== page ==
The shot clock is ticking in Hawaii high school basketball.

In addition to the HHSAA’s approval for the shot clock at the 2024 state championships, at least three leagues — the ILH, MIL and BIIF — will implement the 30-second shot clock in regular-season play.

Implementation for the OIA and KIF is pending.

With summer leagues set to tip off as soon as next week — Saint Louis begins its Friday and Sunday schedule on June 2 — teams will get a chance to adapt to the long-awaited format. Some summer leagues, including the varsity summer league at Radford, will not have shot clocks until they are purchased and posted in gyms.

For the most part, coaches are supportive of the change, which is recommended by the National Federation of High Schools.

“It keeps the pace of the game going even up to the end of the game,” said Dan Hale, who has guided Saint Louis to two consecutive boys basketball state titles.

Saint Louis’ summer league, which begins on June 2, will operate shot clocks. ‘Iolani’s summer league, which tips off on June 6, has used shot clocks for years.

In the OIA, bringing the shot clocks in house, wired up and functioning will depend on getting the orders in. There will be discussion at the next administrative meeting in June.

For leagues like the BIIF, where the pace is often fast, a shot clock rules out the possibility of any team stalling out the final minutes.

“I love the idea of the shot clock,” Kohala boys coach Kihei Kapeliela said. “Because we play an uptempo game, I think it wouldn’t affect us as much as a slower-paced team who likes to eat the clock and set up their offense.”

Longtime Pearl City boys coach Lionel Villarmia is in no rush to switch to a shot-clock format.

“For summer leagues, we’re trying to get them to learn the set and run the offense, not so much quick hitters,” he said. “So we don’t really need a shot clock for summer leagues.”

Damien girls coach Mark Arquero is looking forward to it.

“I absolutely love it and can’t wait until this is implemented. As far as game play is concerned, I can’t think of anything negative with this change. Administratively, I hope it works well for all the schools to staff and use it properly,” he said. “It would be nice to implement it now in summer leagues so it gives everyone time to get used to it, but I imagine some schools still need to purchase theirs and install them.”

Mid-Pacific coach Robert Shklov believes in the broad effect of a shot clock.

“The shot clock makes it a better game not only for the players preparing for college, but also for the spectators,” he said.

Longtime official Thomas Yoshida, president of the Hawaii State Basketball Officials Association, observed the pros and cons.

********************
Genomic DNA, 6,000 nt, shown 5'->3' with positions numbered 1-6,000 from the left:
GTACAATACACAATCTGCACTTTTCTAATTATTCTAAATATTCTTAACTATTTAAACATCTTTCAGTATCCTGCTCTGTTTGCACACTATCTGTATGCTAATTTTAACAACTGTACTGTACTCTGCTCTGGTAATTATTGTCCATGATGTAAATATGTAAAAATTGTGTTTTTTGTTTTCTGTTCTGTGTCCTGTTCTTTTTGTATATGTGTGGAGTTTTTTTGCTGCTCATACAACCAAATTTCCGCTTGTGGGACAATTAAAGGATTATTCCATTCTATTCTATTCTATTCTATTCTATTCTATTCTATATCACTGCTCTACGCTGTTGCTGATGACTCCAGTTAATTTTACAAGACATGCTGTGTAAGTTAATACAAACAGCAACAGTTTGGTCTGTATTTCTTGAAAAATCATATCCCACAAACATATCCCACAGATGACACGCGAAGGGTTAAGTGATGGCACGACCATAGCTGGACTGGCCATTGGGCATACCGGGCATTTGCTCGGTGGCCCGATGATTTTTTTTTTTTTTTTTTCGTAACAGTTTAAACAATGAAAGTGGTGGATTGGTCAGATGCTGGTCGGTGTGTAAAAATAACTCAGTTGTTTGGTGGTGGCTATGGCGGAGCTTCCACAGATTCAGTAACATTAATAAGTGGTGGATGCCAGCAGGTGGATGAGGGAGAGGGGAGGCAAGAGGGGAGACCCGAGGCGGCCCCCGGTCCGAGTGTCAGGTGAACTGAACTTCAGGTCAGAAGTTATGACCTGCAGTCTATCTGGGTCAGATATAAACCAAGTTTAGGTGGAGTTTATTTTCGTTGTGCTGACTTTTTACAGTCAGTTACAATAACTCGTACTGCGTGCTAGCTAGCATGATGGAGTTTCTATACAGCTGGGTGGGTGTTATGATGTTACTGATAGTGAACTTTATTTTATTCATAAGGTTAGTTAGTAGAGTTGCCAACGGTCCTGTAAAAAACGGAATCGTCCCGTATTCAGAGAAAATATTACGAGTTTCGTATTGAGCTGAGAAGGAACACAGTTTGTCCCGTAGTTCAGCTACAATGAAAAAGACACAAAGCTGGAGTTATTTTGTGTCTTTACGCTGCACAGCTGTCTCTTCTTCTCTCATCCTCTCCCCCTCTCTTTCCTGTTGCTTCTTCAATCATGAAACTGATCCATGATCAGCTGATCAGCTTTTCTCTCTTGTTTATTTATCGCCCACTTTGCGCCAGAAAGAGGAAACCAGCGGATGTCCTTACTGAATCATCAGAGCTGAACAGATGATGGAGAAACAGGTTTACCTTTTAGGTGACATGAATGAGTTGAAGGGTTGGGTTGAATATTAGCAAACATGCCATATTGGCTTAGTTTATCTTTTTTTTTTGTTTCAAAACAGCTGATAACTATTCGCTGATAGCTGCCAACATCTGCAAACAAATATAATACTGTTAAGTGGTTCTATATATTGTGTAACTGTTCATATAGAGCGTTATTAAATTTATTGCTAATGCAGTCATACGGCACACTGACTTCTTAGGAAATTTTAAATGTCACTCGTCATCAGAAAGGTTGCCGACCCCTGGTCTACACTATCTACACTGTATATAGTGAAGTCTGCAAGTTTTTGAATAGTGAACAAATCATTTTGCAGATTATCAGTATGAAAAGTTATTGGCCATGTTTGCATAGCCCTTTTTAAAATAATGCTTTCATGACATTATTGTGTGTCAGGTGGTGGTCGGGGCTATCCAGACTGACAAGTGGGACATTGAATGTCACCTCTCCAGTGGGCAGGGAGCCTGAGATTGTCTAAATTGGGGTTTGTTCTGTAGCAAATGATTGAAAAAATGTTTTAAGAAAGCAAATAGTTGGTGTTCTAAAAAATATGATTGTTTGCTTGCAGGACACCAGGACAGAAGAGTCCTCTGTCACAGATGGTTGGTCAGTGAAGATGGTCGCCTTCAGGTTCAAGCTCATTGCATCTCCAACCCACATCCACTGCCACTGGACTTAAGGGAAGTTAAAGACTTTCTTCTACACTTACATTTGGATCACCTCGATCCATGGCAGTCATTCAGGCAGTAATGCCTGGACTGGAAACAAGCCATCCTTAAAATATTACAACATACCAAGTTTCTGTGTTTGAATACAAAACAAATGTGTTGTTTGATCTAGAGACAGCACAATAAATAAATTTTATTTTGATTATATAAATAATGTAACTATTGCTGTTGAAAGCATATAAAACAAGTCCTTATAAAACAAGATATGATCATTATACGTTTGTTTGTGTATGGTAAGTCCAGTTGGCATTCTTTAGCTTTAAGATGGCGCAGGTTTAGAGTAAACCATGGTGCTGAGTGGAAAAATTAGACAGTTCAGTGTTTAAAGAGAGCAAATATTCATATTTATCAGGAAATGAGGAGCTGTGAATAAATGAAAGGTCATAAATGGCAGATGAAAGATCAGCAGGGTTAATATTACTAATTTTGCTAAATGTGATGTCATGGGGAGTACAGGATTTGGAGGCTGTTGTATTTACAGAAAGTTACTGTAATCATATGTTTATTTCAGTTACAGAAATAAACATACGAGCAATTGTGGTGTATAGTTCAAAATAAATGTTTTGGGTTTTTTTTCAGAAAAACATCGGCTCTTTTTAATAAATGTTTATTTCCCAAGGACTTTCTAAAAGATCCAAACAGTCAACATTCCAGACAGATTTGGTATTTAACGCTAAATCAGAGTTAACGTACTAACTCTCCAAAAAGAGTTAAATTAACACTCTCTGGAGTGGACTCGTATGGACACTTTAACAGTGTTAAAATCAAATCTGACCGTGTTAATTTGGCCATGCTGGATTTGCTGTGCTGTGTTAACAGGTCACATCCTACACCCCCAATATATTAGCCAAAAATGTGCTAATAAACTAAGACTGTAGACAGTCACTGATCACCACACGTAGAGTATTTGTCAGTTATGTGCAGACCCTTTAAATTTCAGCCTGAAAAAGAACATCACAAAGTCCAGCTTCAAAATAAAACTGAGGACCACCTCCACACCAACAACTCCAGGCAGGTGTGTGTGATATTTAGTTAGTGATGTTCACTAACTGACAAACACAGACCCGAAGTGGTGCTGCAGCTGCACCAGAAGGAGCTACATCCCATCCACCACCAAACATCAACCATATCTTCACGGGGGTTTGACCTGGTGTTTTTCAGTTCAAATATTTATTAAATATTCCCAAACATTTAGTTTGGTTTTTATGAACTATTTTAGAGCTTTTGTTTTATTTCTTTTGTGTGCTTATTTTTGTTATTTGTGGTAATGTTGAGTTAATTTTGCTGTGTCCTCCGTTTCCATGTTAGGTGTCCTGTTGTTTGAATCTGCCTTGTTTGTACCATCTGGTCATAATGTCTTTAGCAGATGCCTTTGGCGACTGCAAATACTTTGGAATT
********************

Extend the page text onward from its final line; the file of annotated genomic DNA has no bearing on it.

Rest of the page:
“The game will be faster and the better teams will take advantage by being more aggressive to score. However, in the early days of women’s college basketball, more shots were taken due to the shot clock expiring, causing lower shooting percentages and a lower quality of play.”

For small schools that don’t have a glut of pure shooters, that could be a painful issue. In the BIIF, Konawaena’s girls team has dominated for two decades. With a regular-season round-robin schedule, a 40-point gap could turn into an 80-point disaster with the shot clock. Or is the onus on all programs and communities to develop more shooters at the prep and youth levels?

While the shot clock discussion has lasted for years, a more recent recommendation by the NFHS would also alter game strategy. The current seven-team fouls, 1-and-1 bonus free-throws would be shelved in favor of two free throws for the fifth and ensuing team fouls by an opponent for each quarter.

The NFHS site reads: “Beginning next year, high school basketball teams will shoot two free throws for common fouls when in the ‘bonus.’ This change to Rule 4-8-1 eliminates the one-and-one scenario and sets new foul limits each quarter for awarding the bonus free throw.”

“The rationale was injuries are occurring on live-ball rebounding off free throws,” Hale said. “I am fine with it.”

The change in team fouls and free throws has not been adapted or even officially discussed in Hawaii. A departure from 1-and-1 free throws kills much of the drama in close games down the stretch.

“I like the reset of fouls,” Hale added. “Sometimes it takes a while for teams to adjust to how close it’s being called. With the reset, game flow is better.”

Pressure-packed free throws will still be there, sort of.

“Having the 1-and-1 adds a different level of strategy and absolutely another level of pressure,” Shklov added. “I will miss that theater for sure. I like the five fouls per quarter, but with two shots per foul, the game would probably be longer. The tougher penalty may stifle some aggressiveness.”

Many officials work offseason youth leagues, where the shot clock is common. Some officials, however, will have to step up.

“This will be a transition year for everyone,” Yoshida said. “Players, coaches and even officials will need to adjust to the new speed of the game.”